John's Reviews > Go the Fuck to Sleep

Go the Fuck to Sleep by Adam Mansbach
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Jun 09, 11

bookshelves: humor
Read in June, 2011

I read Go the F*k to Sleep at the B&N in Union Station a few minutes before I had to catch a train after a long day of work to return home to my sometimes fussy two-month old daughter. After seeing all of the hype and the Amazon preorder sales rankings, I thought it would be ROFLMFAO funny.

It was not. It wasn't ROFLMAO funny, nor even LMAO funny... neither was it ROFL funny nor LOL funny. Maybe I don't have a sense of humor. Or maybe my kid is a frakking saint...

Or maybe this book is nothing more than a steaming pile of cash cow patties. The illustrations are not funny at all. If you ignore the text, viewing the illustrations alone to tell the story, you would have no sense of the frustration the author is attempting to convey. "But that's irony," you say? Perhaps, but irony isn't funny - it merely compels you to smirk smugly at yourself for understanding "adult" humor because you happen to have lived through more than fifteen or so years of human existence. Congratulations on your successful traipse through time - it took a lot of skill and determination to age.

The illustrations fail to tell a story because there is no story. There is no narrative. There is no conflict, and thus no resolution. There is no development of character. In fact, the only characters appear to be an inconsolably whining kid, and her a$$hole father.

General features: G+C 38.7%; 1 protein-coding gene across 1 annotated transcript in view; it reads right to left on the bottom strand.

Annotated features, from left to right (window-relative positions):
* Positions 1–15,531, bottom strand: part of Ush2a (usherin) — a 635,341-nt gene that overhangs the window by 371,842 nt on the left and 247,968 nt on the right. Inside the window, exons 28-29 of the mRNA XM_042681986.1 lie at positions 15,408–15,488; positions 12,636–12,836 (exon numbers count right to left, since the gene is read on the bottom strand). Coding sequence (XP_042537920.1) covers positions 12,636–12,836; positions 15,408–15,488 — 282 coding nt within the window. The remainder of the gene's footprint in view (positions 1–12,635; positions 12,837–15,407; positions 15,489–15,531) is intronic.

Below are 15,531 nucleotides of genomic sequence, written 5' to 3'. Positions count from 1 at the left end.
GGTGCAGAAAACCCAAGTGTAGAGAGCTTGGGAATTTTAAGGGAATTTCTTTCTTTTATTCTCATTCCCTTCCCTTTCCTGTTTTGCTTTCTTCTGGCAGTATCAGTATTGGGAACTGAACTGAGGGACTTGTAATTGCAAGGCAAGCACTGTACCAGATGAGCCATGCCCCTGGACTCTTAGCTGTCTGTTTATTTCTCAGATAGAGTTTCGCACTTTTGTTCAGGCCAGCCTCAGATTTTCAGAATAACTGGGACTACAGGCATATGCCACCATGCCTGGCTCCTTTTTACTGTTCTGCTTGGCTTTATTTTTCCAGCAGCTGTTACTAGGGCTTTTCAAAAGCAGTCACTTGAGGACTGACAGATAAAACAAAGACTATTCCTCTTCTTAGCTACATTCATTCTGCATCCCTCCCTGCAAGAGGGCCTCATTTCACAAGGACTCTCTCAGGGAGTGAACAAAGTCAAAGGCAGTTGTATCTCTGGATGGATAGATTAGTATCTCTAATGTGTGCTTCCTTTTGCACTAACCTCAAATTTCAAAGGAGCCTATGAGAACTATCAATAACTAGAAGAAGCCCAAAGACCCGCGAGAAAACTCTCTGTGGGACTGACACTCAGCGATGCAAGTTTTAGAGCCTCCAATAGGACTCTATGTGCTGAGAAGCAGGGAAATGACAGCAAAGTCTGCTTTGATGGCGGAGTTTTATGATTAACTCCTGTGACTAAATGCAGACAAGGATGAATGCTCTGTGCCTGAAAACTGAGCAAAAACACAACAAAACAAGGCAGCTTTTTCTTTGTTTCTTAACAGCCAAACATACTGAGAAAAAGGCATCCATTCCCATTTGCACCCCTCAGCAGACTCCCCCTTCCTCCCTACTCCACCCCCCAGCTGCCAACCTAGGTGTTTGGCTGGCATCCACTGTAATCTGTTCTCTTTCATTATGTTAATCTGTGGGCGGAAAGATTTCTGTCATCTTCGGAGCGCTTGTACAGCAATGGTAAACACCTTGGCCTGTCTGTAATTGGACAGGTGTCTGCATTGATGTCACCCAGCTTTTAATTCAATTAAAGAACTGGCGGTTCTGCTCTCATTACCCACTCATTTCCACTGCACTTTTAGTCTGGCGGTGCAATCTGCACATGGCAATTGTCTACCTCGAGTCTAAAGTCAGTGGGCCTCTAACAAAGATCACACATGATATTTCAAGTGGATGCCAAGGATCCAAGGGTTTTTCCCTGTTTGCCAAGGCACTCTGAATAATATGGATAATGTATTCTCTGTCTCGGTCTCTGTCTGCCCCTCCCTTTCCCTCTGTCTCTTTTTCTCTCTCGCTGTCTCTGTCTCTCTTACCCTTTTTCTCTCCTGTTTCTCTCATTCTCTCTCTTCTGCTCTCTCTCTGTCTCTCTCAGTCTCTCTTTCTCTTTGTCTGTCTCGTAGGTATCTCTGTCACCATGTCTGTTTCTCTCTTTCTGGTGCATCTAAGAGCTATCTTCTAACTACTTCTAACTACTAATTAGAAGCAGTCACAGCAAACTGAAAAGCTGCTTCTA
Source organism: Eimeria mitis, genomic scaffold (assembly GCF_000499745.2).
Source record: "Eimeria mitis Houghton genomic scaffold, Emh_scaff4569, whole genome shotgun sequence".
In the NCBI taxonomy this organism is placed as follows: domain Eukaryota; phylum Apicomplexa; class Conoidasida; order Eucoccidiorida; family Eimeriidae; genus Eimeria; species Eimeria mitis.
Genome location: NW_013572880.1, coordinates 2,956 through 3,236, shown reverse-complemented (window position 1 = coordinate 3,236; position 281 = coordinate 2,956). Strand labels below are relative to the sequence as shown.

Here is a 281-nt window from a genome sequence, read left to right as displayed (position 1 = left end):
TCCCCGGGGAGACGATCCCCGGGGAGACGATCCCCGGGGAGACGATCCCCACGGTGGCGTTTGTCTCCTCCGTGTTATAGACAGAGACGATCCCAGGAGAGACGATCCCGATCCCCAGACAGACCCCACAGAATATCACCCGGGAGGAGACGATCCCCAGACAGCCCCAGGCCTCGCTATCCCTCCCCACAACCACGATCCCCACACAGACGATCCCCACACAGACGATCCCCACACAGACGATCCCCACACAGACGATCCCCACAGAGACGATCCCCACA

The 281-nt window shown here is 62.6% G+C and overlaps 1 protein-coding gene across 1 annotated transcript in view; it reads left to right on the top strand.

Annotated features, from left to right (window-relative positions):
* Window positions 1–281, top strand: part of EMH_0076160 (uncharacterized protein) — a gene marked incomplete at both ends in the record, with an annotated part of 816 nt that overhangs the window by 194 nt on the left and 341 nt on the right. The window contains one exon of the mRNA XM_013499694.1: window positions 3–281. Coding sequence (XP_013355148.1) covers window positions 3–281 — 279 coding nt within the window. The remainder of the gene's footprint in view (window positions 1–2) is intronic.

I suppose the poems are the meat and potatoes of this tale of woe. But they're terribly amateurish. You want irony? Here it is: In a book of poems marketed as a children's book written for adults, the poems appear to have been written by a foul-mouthed five-year old. Here's the sample poem quoted in an article from The New Yorker:

The cats nestle close to their kittens now.
The lambs have laid down with the sheep.
You’re cozy and warm in your bed, my dear
Please go the fuck to sleep.


Cats nestling kittens. That's cute. But why "now"? "Now" doesn't even rhyme with anything. It's certainly not there to bolster the meter, which as far as I can tell, is nonexistent. In fact, the poem already sounds better if you take out the superfluous "now." Are the kittens being nestled to sleep, or to suckle? Maybe they're hungry. Maybe your crying kid is hungry. We also have some lambs and sheep. Ok, everyone is tired... the kid is cozy and warm in bed. Really? If the kid is cozy and warm, she is probably asleep. If she isn't asleep, she is probably not cozy, possibly not warm, and maybe neither. Wherefore "my dear"? Again, I'm tripping over forced metrical filler. Sheep - sleep. Ba dump ka-ching.

Perhaps you find this schlock amusing, and who am I to argue with taste? But if you are entertained by this kind of thing, here's my advice (in poetic form):

Over life's box of chocolates time flows, like caramel
And now you're no longer a pup.
You're older, fatter, lazier, and you're gonna have a baby,
So grow the fuck up.


JJTC 6/9/2011
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Comments (showing 1-2 of 2) (2 new)

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Shawna I agree with everything you said, especially the part about nestling, snuggling, etc.

Sometimes small kids are just lonely and it can help them drift off if we climb into their beds with them and let them snuggle for awhile. It works wonders, and is much more nurturing than a cold, "Go the F to sleep, my dear."

Love your poetic advice!


message 2: by Matty (new)

Matty Awesome review


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